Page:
After two years of deep slumber, the CRM market is about to re-awaken. They call it the Trough of Disillusionment--a two-year period during which companies froze their spending on CRM (Customer Relationship Management) software. Instead of the near 100 percent growth rates that marked the giddy years from 1997 to 2000, new license revenue declined sharply last year by 6 percent and by the end of this year will have dropped another 2 percent. Even Siebel, the kingpin amongst CRM vendors, saw its new license revenue shrink last year by 4 percent. Yet at this fall's Gartner CRM Summit in Chicago, there was a sense of renewed optimism. The CRM vendors in particular were buoyed by the fact that the market is poised to rebound, albeit at a more modest compound annual growth rate of 10 percent over the next four years.
While they no longer have quite the swagger they did a few years ago (mercifully), they see plenty of room for growth in the mid-market which remains mostly untapped. But where the greatest attitudinal turnaround has occurred is in the user community.
In the beginning, when CRM applications first began to emerge out of the tidal pools of contact management and sales force automation (SFA) software, companies were enthralled by the idyllic possibilities depicted by the vendors.
Here, all shrink-wrapped and ready to go, was the antidote for their customer service ills. All they had to do was install the software, train their staff and (presto!) they'd be able to cut costs and create happier customers at the same time.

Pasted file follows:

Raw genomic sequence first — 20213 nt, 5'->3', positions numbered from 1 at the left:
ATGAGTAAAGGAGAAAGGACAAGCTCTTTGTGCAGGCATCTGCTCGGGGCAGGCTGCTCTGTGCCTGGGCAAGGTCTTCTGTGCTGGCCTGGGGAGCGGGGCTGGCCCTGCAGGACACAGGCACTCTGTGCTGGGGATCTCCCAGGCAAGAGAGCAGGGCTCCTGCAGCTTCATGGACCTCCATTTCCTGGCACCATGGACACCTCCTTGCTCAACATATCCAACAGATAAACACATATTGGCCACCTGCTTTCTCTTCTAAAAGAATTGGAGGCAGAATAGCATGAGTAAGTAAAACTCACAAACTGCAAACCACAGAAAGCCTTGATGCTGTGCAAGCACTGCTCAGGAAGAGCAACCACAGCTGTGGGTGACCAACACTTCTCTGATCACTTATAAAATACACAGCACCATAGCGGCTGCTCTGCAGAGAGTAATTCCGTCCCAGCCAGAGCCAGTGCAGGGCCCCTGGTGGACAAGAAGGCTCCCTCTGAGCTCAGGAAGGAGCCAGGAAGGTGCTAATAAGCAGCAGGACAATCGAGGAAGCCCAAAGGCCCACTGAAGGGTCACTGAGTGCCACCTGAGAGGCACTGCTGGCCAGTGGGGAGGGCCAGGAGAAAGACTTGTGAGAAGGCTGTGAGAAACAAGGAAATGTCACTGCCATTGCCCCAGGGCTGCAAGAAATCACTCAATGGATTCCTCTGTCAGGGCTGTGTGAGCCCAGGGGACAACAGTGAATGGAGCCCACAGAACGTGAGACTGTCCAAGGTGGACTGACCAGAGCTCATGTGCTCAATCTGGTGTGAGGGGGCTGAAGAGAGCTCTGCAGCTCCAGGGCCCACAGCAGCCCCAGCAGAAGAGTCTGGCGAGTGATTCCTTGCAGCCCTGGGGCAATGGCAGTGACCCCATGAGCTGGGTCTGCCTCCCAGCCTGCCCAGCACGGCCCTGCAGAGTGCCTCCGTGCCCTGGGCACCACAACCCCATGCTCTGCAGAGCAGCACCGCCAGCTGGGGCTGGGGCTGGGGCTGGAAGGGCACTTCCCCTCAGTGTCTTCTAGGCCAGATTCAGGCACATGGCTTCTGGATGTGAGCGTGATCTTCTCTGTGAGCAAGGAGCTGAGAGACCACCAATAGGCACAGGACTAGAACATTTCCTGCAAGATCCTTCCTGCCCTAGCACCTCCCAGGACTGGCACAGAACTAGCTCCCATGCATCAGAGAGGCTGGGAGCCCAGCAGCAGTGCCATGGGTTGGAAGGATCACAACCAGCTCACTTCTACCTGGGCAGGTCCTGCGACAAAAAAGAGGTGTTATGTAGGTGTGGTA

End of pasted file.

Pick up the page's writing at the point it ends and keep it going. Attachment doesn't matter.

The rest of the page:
The early adopters immediately discovered it wasn't that simple. No one warned them that patching together disparate systems in order to create a consolidated view of the customer--without which a CRM application is effectively neutered--was going to be so traumatic.
And despite the lofty promises made by the vendors, the software often had to be heavily customized, causing major cost overruns. On top of that, project custodians often failed to set performance baselines in their rush to make the system operational. So when it came time to report on the payback being achieved, no one had any credible answers.
Then last year, Gartner inadvertently caused a panic in the market when they estimated that through 2006 more than 50 percent of CRM implementations would be deemed failures. What they were actually referring to was SFA projects which often encounter fierce user resistance.
But that distinction was lost on potential buyers already spooked by the fiasco in the dot-com sector. Planned spending on CRM applications suddenly dried up as companies retreated to the sidelines in wait of more substantial proof that the investment was warranted.